By James Robert Shaw (The Wind up Geek)
This is a new segment on Otaku no Culture, one where we explore the t-shirt, that talkative piece of clothing that has (through the decades) bared powerful political statements, expressed the wearer’s feelings, and has caused fits of laughter or bouts of disgust. I’ll be posting photos sourced from different media and in those posts I will try to give proper credit not only of the photographer but of the manufacturer of that certain tee.
There are times it won’t be possible and we will be asking you, the public, to help us fill in the missing information. In my travels I will also be asking people permission to snap photos of cool tees that I spot in the street. So if I come up to you to ask for a photo, please don’t be shy and know that I won’t be asking to take a snap of your face, just the shirt you’re wearing.
Our first photo is of comic actor, Paul Reubens, best known as the loveable man-child Pee-wee Herman, whom he created in 1978. He would star as his Pee-wee persona in two HBO specials, a Saturday morning TV series (Pee-wee’s Playhouse), and three films (Pee-wee’s Big Adventure, Big Top Pee-wee, and Pee-wee’s Big Holiday).
Reubens is wearing a black and white printed tee of Osamu Tezuka’s creation Tetsuwan Atomu (鉄腕アトム), or as he is known in North America, Astro Boy. Seen on the t-shirt is Astro Boy’s sister Urna or Astro Girl. In the Canadian version of the series she was known as “Sarah.” Astro Boy was originally written and illustrated as a manga by Tezuka between the years of 1952 to 1968. Tezuka’s creation would spawn a live action series, multiple animated series and an animated feature film in 2009.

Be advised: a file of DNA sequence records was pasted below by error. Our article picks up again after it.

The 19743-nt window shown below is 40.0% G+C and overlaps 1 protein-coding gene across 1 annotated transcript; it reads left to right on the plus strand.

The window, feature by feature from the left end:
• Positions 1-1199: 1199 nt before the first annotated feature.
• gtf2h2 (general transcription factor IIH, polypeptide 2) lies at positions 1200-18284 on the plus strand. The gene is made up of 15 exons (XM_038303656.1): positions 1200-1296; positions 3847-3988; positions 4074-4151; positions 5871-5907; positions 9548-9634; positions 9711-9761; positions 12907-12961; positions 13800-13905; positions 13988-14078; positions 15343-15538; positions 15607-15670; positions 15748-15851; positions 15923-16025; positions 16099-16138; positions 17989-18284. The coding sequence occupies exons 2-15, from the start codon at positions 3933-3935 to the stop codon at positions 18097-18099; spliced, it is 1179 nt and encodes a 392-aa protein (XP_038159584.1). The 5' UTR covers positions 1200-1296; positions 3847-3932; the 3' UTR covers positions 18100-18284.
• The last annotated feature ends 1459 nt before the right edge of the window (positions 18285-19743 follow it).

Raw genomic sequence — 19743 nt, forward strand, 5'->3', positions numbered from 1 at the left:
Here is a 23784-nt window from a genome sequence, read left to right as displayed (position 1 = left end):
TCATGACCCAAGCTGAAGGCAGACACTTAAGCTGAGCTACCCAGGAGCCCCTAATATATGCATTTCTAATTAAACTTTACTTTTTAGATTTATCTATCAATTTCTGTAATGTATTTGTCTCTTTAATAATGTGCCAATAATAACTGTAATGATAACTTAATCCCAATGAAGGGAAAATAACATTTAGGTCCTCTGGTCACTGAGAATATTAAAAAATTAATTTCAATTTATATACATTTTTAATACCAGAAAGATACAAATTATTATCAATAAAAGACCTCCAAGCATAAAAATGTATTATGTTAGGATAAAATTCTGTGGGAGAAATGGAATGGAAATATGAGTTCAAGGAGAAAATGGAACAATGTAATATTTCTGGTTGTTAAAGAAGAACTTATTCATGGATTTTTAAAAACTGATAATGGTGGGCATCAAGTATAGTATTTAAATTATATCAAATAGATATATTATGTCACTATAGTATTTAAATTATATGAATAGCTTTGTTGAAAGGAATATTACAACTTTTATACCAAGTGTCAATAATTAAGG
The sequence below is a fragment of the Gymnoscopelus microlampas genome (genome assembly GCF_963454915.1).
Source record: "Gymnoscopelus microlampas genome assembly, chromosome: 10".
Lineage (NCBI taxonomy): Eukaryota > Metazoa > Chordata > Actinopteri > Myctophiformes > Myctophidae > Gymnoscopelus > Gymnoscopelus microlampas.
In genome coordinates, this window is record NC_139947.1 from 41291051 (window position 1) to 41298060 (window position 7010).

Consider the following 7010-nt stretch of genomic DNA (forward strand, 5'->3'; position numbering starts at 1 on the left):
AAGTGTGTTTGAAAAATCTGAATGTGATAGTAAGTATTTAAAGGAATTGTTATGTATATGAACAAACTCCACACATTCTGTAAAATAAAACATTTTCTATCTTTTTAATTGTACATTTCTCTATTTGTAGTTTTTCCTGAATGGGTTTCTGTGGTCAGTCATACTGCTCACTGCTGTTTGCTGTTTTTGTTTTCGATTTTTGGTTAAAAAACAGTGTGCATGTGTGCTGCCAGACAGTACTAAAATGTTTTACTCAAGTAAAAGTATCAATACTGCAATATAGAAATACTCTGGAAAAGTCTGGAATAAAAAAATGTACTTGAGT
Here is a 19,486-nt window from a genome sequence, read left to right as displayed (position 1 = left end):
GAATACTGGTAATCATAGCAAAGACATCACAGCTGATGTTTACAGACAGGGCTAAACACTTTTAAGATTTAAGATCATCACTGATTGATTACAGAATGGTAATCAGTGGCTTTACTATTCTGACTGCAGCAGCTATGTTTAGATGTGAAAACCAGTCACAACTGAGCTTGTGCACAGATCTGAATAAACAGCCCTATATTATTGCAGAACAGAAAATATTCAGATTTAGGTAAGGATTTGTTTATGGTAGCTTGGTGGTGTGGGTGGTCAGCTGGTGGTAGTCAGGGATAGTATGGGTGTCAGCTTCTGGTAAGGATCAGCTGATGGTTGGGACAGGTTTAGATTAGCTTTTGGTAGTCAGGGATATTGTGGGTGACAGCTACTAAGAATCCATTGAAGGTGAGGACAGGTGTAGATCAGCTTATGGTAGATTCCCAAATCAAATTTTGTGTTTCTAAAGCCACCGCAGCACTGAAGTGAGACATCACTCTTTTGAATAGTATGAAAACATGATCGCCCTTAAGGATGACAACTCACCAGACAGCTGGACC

We have no idea what company manufactured this shirt or who the photographer is but from the looks of things it was probably early in Reuben’s career when he was a member of the Groundlings, a Los Angeles based improv group that created stars such as Phil Hartman (who was one of Reuben’s closest friends), Jon Lovitz, Laraine Newman, Craig T. Nelson and Will Ferrell.
Does this t-shirt indicate that Reubens is a bit of a nerd/geek/fan boy, only Reubens and his close friends knows, but we would like to think he is. The shirt could also have been a gift from a friend. His childhood TV viewings of Captain Kangaroo, Howdy Doody, The Mickey Mouse Club, and I Love Lucy indicate no Japanese animation influences.
Check out Reuben’s other noteworthy credits as Pavel in the animated TRON: Uprising, the Spleen in Mystery Men (1999), Buck LaFarge in Dunston Checks In (1996), and Amilyn in Buffy the Vampire Slayer (1992).
The Canadian dub of the 1980-81 Japanese television series.
Source(s): Vanity Fair and Bruce Handy.